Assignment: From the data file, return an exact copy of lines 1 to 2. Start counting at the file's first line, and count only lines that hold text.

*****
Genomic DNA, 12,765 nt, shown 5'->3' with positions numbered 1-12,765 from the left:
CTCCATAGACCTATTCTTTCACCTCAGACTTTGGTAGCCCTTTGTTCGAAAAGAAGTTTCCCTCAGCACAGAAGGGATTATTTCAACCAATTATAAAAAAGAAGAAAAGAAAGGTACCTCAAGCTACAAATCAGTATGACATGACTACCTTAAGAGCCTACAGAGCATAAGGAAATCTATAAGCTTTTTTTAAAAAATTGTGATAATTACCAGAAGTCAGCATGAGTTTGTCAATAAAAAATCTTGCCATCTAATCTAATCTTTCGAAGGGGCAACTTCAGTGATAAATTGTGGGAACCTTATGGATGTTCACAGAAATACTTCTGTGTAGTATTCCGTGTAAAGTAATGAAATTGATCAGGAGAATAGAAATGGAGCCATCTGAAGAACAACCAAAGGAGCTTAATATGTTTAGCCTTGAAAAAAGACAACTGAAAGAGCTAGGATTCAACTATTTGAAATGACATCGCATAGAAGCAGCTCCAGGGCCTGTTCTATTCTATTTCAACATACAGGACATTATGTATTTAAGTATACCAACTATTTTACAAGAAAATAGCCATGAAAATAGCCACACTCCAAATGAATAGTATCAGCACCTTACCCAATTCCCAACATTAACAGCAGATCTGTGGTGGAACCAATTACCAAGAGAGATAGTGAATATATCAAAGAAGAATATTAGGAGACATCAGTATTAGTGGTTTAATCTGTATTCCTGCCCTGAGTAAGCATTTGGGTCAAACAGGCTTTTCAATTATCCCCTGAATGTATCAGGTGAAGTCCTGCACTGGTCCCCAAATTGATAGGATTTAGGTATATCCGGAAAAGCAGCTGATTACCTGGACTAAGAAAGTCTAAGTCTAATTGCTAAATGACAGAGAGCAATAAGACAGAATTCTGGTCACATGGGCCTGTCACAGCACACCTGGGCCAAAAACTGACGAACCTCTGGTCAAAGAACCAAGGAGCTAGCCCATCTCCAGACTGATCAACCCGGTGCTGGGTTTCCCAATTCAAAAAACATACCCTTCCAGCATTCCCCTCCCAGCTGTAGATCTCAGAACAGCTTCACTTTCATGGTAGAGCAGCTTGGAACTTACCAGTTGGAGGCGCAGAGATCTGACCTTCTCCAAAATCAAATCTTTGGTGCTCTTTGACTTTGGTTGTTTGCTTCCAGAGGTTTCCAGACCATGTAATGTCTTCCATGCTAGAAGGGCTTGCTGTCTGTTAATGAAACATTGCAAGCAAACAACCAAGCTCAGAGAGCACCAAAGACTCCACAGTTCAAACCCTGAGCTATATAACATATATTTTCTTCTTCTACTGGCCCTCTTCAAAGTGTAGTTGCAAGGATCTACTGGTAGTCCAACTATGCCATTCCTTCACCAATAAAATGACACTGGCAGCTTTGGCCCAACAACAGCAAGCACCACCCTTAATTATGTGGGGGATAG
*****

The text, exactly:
Genomic DNA, 12,765 nt, shown 5'->3' with positions numbered 1-12,765 from the left:
CTCCATAGACCTATTCTTTCACCTCAGACTTTGGTAGCCCTTTGTTCGAAAAGAAGTTTCCCTCAGCACAGAAGGGATTATTTCAACCAATTATAAAAAAGAAGAAAAGAAAGGTACCTCAAGCTACAAATCAGTATGACATGACTACCTTAAGAGCCTACAGAGCATAAGGAAATCTATAAGCTTTTTTTAAAAAATTGTGATAATTACCAGAAGTCAGCATGAGTTTGTCAATAAAAAATCTTGCCATCTAATCTAATCTTTCGAAGGGGCAACTTCAGTGATAAATTGTGGGAACCTTATGGATGTTCACAGAAATACTTCTGTGTAGTATTCCGTGTAAAGTAATGAAATTGATCAGGAGAATAGAAATGGAGCCATCTGAAGAACAACCAAAGGAGCTTAATATGTTTAGCCTTGAAAAAAGACAACTGAAAGAGCTAGGATTCAACTATTTGAAATGACATCGCATAGAAGCAGCTCCAGGGCCTGTTCTATTCTATTTCAACATACAGGACATTATGTATTTAAGTATACCAACTATTTTACAAGAAAATAGCCATGAAAATAGCCACACTCCAAATGAATAGTATCAGCACCTTACCCAATTCCCAACATTAACAGCAGATCTGTGGTGGAACCAATTACCAAGAGAGATAGTGAATATATCAAAGAAGAATATTAGGAGACATCAGTATTAGTGGTTTAATCTGTATTCCTGCCCTGAGTAAGCATTTGGGTCAAACAGGCTTTTCAATTATCCCCTGAATGTATCAGGTGAAGTCCTGCACTGGTCCCCAAATTGATAGGATTTAGGTATATCCGGAAAAGCAGCTGATTACCTGGACTAAGAAAGTCTAAGTCTAATTGCTAAATGACAGAGAGCAATAAGACAGAATTCTGGTCACATGGGCCTGTCACAGCACACCTGGGCCAAAAACTGACGAACCTCTGGTCAAAGAACCAAGGAGCTAGCCCATCTCCAGACTGATCAACCCGGTGCTGGGTTTCCCAATTCAAAAAACATACCCTTCCAGCATTCCCCTCCCAGCTGTAGATCTCAGAACAGCTTCACTTTCATGGTAGAGCAGCTTGGAACTTACCAGTTGGAGGCGCAGAGATCTGACCTTCTCCAAAATCAAATCTTTGGTGCTCTTTGACTTTGGTTGTTTGCTTCCAGAGGTTTCCAGACCATGTAATGTCTTCCATGCTAGAAGGGCTTGCTGTCTGTTAATGAAACATTGCAAGCAAACAACCAAGCTCAGAGAGCACCAAAGACTCCACAGTTCAAACCCTGAGCTATATAACATATATTTTCTTCTTCTACTGGCCCTCTTCAAAGTGTAGTTGCAAGGATCTACTGGTAGTCCAACTATGCCATTCCTTCACCAATAAAATGACACTGGCAGCTTTGGCCCAACAACAGCAAGCACCACCCTTAATTATGTGGGGGATAG